3. Express Stores Inanity
Pity the brass at
stores. They were in such a rush to sell high-priced clothing that they ended up with a low-priced stock instead.
Shares of the specialty retailer sold off in a hurry on Tuesday, sinking more than 25% after it missed first quarter Wall Street earnings estimates by 2 cents and drastically lowered its full-year guidance as a result of a poorly thought-out pricing strategy.
"We reduced our styles of opening price point knit tops, and in hindsight, we did not follow some of our own guiding principles when planning this department this spring," said CEO Michael Weiss said on a conference call, adding "We did not take a balanced approach to this category."
Nor a very smart one Michael, but clearly the masses alerted you to that fact by avoiding your stores and unloading your stock.
Of course, had you recognized how important the masses were to your business beforehand then perhaps you could have avoided all these troubles. In your attempt to push your once faithful customers into a higher price point, you starved them of low-end options. As a result, the very same folks that feed your business each day are now taking a bite out of your bottom line.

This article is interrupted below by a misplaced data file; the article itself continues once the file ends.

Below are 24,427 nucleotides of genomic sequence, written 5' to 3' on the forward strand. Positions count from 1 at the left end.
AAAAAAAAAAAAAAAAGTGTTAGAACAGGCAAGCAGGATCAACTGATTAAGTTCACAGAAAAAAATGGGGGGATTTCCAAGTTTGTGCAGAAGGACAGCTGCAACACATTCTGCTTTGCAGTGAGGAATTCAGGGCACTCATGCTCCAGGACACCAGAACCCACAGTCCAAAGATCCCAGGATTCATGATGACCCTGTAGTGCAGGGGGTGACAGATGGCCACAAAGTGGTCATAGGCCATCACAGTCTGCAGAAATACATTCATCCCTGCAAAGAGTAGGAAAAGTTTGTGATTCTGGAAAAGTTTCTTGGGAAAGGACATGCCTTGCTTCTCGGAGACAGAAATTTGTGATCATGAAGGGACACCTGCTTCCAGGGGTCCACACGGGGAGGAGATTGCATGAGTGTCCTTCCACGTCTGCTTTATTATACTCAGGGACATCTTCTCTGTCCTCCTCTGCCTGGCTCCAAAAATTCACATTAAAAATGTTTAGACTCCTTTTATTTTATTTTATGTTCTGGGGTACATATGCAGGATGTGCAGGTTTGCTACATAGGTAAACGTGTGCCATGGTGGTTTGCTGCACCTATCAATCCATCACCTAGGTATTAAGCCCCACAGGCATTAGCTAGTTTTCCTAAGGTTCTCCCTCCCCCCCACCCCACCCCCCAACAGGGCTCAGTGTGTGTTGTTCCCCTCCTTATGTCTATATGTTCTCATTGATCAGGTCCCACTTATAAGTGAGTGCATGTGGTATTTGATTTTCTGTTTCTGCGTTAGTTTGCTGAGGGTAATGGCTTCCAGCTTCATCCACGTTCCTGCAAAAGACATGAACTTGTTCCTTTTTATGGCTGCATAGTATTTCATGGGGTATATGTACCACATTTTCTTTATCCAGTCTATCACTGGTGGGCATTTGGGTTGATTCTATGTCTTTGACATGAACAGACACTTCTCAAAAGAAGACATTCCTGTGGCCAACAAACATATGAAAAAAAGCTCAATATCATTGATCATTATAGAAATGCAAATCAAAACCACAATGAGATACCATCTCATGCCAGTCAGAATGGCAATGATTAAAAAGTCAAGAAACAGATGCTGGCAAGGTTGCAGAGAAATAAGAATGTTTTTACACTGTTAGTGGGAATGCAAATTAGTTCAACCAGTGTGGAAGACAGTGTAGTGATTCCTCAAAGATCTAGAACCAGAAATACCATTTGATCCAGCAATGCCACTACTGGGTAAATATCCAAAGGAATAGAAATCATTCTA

Nevertheless, even while Weiss realized his foolishness, the brain surgeons on Wall Street failed to see the light. Despite the stock getting clocked,
analyst Neely Tamminga kept her overweight rating on Express, saying the retailer's move to sell higher-priced tops would eventually pan out.
"Longer-term, we believe Express' deliberate shift away from basic knit tops and into opening price point fashion tops will enhance margins and make it more of a destination for its customer," wrote Tamminga in a note.
Oh Neely. That's just so nearsighted. Even the CEO has finally grasped that before Express becomes a "destination", it needs its customers to come home first. So why don't you?